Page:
Credit Unions Must Secure Members’ Personal Information
Thanks to reporter Tina Orem for her article, “Consumers Do Little to Protect Finances: Study,” which summarized the results of Kapersky Labs and B2B International's Consumer Security Risks Survey 2014.
Consumers’ unprotected personal information is a constant alarm bell in my ear that should be ringing across our industry. As the CEO of a company focused on helping financial organizations safeguard consumers’ personally identifiable information, I find the article cringe-worthy. More than 90% of respondents store their personal data on all of their Internet-enabled devices. And while only 38% take precautions when using free public Wi-Fi systems, it also should be noted that just a quarter of them have separate passwords for each online account. Further, nearly half of respondents store their passwords on sticky notes or scratchpads, which are often left in plain sight.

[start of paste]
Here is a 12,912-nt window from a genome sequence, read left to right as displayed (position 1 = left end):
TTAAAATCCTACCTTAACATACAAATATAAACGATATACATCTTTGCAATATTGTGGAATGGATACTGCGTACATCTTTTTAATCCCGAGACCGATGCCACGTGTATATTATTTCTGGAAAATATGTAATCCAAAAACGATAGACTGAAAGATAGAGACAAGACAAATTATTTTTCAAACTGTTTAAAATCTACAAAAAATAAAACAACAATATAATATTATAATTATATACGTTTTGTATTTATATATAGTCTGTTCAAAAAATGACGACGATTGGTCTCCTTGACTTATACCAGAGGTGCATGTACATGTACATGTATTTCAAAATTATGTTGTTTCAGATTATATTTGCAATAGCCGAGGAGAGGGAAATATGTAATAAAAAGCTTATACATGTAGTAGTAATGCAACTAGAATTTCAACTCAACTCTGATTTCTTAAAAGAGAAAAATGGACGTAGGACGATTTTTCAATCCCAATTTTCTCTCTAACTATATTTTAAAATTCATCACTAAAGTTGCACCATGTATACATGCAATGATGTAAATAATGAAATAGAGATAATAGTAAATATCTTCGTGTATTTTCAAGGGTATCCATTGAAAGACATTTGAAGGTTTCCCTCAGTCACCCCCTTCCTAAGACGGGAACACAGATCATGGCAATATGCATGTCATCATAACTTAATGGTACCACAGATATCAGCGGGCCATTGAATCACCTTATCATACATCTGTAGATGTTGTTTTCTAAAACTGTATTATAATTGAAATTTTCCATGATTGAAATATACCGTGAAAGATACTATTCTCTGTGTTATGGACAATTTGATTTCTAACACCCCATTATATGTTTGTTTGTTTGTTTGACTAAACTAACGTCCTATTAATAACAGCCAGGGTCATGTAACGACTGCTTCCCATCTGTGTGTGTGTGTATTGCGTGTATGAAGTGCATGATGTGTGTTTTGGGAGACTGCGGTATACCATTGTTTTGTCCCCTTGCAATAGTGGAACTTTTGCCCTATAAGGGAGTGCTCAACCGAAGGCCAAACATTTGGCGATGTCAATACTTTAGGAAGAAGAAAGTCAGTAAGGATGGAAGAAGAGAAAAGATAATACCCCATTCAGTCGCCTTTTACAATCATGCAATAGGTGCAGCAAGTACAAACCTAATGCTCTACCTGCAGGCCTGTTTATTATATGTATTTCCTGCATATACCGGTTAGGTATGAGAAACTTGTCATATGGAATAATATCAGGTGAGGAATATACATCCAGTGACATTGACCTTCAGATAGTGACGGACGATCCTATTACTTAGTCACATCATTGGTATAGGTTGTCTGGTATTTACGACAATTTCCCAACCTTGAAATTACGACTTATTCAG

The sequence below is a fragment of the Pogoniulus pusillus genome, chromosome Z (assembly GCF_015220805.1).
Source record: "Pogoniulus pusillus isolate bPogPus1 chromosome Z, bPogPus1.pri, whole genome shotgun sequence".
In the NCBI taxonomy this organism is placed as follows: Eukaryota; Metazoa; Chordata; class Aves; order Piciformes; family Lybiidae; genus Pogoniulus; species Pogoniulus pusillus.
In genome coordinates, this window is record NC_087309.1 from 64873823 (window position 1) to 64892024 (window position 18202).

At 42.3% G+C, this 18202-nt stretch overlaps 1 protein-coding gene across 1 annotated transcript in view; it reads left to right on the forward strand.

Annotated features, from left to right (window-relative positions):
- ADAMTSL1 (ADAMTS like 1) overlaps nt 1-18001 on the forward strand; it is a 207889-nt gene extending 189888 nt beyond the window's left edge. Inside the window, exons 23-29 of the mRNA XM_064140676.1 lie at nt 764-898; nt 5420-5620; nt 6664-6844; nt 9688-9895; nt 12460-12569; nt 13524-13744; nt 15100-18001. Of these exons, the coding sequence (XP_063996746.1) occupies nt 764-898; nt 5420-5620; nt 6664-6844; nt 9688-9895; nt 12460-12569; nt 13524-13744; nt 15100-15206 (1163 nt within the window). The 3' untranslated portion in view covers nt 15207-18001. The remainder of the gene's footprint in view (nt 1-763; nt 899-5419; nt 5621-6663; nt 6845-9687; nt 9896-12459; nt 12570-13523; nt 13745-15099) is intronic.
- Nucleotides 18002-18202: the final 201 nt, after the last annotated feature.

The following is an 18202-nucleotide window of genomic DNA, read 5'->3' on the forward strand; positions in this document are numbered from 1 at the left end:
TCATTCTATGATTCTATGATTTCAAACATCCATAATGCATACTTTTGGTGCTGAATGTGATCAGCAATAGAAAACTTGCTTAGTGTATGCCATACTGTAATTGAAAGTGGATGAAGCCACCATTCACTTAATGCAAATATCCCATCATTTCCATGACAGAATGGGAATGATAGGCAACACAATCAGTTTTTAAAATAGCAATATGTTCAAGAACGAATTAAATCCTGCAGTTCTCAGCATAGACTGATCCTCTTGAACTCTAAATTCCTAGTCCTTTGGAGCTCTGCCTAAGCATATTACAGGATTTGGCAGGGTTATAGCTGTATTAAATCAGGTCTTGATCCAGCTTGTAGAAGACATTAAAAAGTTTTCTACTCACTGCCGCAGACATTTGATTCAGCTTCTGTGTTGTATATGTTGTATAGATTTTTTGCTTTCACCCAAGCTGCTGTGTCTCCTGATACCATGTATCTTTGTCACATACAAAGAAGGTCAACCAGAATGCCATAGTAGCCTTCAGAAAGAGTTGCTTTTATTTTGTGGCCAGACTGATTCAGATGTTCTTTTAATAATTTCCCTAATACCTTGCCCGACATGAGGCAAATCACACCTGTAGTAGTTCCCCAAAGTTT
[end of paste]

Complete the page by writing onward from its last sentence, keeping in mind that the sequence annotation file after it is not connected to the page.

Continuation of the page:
But as Orem rightly pointed out, especially troubling for our industry is the 40% of those surveyed who expect their financial institution to reimburse them when their accounts are hacked, with no questions asked.
The fact is, credit unions and banks are responsible for securing members’ PII. But it should be a hand-in-glove effort and it's up to us to tackle the issue two ways: For members, it's urgent to provide regular information about protecting personal data – not just in a tab somewhere on the website, but prominently displayed as a constant reminder. And for the industry's part, we need to handle consumer data differently. The old ways of safeguarding data are insufficient. It's time to adopt encryption-at-rest technology on all servers where member data is being stored, rather than relying on firewalls.
Consumers have higher confidence in their financial institutions than they do in retailers, credit card companies and, for that matter, the federal government. But that trust could be shattered with a mouse click. If PII is stolen – through personal carelessness or a system attack – the member may be severely inconvenienced. But it's the credit union's bottom line that ultimately will suffer, along with its reputation.
Virtual StrongBox, Inc.